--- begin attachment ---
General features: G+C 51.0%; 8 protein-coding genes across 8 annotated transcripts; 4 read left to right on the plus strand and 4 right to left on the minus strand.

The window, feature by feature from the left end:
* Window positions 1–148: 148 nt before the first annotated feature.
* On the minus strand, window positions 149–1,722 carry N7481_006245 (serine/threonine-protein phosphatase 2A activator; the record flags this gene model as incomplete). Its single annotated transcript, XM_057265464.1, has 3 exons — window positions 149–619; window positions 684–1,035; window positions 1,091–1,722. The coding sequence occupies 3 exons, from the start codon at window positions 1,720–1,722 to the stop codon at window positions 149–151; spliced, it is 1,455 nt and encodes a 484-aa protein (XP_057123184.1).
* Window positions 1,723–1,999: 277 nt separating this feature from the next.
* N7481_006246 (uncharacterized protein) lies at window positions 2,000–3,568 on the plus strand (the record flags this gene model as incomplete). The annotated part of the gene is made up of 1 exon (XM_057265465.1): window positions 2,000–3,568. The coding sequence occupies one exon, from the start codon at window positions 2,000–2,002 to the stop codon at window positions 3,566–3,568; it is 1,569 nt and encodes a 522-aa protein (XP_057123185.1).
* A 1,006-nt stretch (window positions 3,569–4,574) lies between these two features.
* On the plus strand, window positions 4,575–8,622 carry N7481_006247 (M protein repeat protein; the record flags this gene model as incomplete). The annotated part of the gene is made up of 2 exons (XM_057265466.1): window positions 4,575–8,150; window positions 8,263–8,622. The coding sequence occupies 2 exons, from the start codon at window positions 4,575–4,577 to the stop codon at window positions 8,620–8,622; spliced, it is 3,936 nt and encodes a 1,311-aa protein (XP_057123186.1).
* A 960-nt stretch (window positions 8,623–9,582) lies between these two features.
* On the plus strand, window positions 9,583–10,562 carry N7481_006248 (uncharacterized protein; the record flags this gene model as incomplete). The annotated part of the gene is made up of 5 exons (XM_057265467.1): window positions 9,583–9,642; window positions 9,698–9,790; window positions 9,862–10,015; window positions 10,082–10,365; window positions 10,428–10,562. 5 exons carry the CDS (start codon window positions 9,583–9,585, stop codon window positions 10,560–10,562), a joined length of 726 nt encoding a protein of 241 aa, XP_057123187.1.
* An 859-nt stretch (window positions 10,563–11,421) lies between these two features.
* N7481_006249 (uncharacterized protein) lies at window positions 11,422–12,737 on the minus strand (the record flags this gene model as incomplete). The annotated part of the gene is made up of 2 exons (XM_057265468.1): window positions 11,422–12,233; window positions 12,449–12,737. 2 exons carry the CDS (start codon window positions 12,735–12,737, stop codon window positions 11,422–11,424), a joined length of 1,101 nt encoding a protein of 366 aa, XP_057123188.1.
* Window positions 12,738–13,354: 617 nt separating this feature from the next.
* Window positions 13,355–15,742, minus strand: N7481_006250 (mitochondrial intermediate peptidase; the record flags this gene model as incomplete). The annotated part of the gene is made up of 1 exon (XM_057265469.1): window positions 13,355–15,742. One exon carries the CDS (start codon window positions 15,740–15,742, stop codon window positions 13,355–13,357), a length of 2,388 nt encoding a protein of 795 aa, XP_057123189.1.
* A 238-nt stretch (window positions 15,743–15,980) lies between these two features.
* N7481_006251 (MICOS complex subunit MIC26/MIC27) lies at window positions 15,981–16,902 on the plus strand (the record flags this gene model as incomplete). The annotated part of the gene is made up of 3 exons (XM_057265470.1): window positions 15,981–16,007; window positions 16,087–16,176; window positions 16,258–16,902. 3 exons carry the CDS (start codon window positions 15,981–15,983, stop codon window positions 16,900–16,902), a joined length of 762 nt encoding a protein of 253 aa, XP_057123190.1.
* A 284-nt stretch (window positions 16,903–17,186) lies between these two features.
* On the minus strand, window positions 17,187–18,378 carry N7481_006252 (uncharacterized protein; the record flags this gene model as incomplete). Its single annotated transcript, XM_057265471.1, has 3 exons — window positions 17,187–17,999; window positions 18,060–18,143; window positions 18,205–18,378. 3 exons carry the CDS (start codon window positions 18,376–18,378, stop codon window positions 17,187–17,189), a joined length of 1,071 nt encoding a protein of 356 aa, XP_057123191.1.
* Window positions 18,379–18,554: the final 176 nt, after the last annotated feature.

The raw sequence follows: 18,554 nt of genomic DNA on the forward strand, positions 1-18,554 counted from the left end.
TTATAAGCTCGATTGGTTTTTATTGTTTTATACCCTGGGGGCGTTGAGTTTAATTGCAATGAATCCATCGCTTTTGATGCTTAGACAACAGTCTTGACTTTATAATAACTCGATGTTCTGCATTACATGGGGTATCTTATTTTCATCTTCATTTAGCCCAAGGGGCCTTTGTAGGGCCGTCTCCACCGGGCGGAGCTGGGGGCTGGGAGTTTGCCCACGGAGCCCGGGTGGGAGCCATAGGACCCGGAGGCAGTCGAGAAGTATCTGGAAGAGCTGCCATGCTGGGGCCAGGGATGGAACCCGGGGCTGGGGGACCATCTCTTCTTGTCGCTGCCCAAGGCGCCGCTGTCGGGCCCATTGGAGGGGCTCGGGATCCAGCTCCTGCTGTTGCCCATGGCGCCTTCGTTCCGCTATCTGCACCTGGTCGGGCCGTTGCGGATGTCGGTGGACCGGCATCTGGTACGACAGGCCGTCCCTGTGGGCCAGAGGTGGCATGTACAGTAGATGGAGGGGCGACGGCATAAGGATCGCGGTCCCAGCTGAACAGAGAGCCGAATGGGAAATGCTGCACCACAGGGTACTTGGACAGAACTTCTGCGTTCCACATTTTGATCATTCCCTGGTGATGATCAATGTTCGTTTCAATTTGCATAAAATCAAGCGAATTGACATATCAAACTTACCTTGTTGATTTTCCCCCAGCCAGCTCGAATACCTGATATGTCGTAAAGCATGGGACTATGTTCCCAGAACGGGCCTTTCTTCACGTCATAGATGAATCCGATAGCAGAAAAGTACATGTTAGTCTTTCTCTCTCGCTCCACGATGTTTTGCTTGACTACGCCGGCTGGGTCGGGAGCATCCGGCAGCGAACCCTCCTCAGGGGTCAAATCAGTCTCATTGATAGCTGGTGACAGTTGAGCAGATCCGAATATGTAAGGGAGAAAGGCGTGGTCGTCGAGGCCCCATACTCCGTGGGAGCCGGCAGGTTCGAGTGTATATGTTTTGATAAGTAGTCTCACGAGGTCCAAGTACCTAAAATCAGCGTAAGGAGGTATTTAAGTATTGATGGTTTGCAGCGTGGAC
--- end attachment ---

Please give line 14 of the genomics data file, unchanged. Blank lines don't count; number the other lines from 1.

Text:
* Window positions 13,355–15,742, minus strand: N7481_006250 (mitochondrial intermediate peptidase; the record flags this gene model as incomplete). The annotated part of the gene is made up of 1 exon (XM_057265469.1): window positions 13,355–15,742. One exon carries the CDS (start codon window positions 15,740–15,742, stop codon window positions 13,355–13,357), a length of 2,388 nt encoding a protein of 795 aa, XP_057123189.1.